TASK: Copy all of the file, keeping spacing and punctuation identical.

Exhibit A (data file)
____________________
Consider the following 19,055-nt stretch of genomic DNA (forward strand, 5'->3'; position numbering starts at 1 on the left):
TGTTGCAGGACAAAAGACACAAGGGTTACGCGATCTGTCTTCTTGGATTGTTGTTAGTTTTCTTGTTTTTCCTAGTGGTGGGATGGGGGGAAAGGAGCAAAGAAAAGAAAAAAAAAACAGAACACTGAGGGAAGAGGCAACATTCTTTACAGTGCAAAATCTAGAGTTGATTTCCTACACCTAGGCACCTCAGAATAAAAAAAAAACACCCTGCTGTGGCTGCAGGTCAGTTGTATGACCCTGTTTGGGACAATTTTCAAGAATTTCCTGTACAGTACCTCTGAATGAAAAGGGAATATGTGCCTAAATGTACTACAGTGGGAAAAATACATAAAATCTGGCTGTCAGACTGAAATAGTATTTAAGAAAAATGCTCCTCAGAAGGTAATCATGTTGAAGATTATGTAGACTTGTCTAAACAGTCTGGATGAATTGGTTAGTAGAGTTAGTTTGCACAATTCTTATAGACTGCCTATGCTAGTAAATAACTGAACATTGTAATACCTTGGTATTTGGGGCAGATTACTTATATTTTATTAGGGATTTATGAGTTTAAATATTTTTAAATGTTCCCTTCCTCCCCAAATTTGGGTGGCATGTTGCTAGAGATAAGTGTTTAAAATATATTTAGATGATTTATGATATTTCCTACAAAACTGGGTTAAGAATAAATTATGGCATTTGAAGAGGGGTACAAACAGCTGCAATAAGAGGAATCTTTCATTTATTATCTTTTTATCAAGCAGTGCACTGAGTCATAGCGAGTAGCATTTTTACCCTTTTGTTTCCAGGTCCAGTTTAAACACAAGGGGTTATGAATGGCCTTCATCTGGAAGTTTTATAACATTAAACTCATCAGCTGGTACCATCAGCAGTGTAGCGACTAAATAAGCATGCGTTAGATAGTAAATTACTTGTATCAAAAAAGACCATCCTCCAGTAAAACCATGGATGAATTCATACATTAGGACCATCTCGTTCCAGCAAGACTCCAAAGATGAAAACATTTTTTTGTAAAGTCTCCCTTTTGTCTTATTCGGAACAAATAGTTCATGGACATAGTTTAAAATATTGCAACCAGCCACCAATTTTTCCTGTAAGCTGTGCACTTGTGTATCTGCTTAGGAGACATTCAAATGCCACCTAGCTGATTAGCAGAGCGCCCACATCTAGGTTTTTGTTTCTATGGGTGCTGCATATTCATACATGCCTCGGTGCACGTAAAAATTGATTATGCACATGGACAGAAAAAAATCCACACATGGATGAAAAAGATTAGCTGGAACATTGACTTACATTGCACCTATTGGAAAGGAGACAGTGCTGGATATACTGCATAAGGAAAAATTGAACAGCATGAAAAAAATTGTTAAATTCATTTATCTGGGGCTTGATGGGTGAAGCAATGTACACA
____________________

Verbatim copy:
Consider the following 19,055-nt stretch of genomic DNA (forward strand, 5'->3'; position numbering starts at 1 on the left):
TGTTGCAGGACAAAAGACACAAGGGTTACGCGATCTGTCTTCTTGGATTGTTGTTAGTTTTCTTGTTTTTCCTAGTGGTGGGATGGGGGGAAAGGAGCAAAGAAAAGAAAAAAAAAACAGAACACTGAGGGAAGAGGCAACATTCTTTACAGTGCAAAATCTAGAGTTGATTTCCTACACCTAGGCACCTCAGAATAAAAAAAAAACACCCTGCTGTGGCTGCAGGTCAGTTGTATGACCCTGTTTGGGACAATTTTCAAGAATTTCCTGTACAGTACCTCTGAATGAAAAGGGAATATGTGCCTAAATGTACTACAGTGGGAAAAATACATAAAATCTGGCTGTCAGACTGAAATAGTATTTAAGAAAAATGCTCCTCAGAAGGTAATCATGTTGAAGATTATGTAGACTTGTCTAAACAGTCTGGATGAATTGGTTAGTAGAGTTAGTTTGCACAATTCTTATAGACTGCCTATGCTAGTAAATAACTGAACATTGTAATACCTTGGTATTTGGGGCAGATTACTTATATTTTATTAGGGATTTATGAGTTTAAATATTTTTAAATGTTCCCTTCCTCCCCAAATTTGGGTGGCATGTTGCTAGAGATAAGTGTTTAAAATATATTTAGATGATTTATGATATTTCCTACAAAACTGGGTTAAGAATAAATTATGGCATTTGAAGAGGGGTACAAACAGCTGCAATAAGAGGAATCTTTCATTTATTATCTTTTTATCAAGCAGTGCACTGAGTCATAGCGAGTAGCATTTTTACCCTTTTGTTTCCAGGTCCAGTTTAAACACAAGGGGTTATGAATGGCCTTCATCTGGAAGTTTTATAACATTAAACTCATCAGCTGGTACCATCAGCAGTGTAGCGACTAAATAAGCATGCGTTAGATAGTAAATTACTTGTATCAAAAAAGACCATCCTCCAGTAAAACCATGGATGAATTCATACATTAGGACCATCTCGTTCCAGCAAGACTCCAAAGATGAAAACATTTTTTTGTAAAGTCTCCCTTTTGTCTTATTCGGAACAAATAGTTCATGGACATAGTTTAAAATATTGCAACCAGCCACCAATTTTTCCTGTAAGCTGTGCACTTGTGTATCTGCTTAGGAGACATTCAAATGCCACCTAGCTGATTAGCAGAGCGCCCACATCTAGGTTTTTGTTTCTATGGGTGCTGCATATTCATACATGCCTCGGTGCACGTAAAAATTGATTATGCACATGGACAGAAAAAAATCCACACATGGATGAAAAAGATTAGCTGGAACATTGACTTACATTGCACCTATTGGAAAGGAGACAGTGCTGGATATACTGCATAAGGAAAAATTGAACAGCATGAAAAAAATTGTTAAATTCATTTATCTGGGGCTTGATGGGTGAAGCAATGTACACA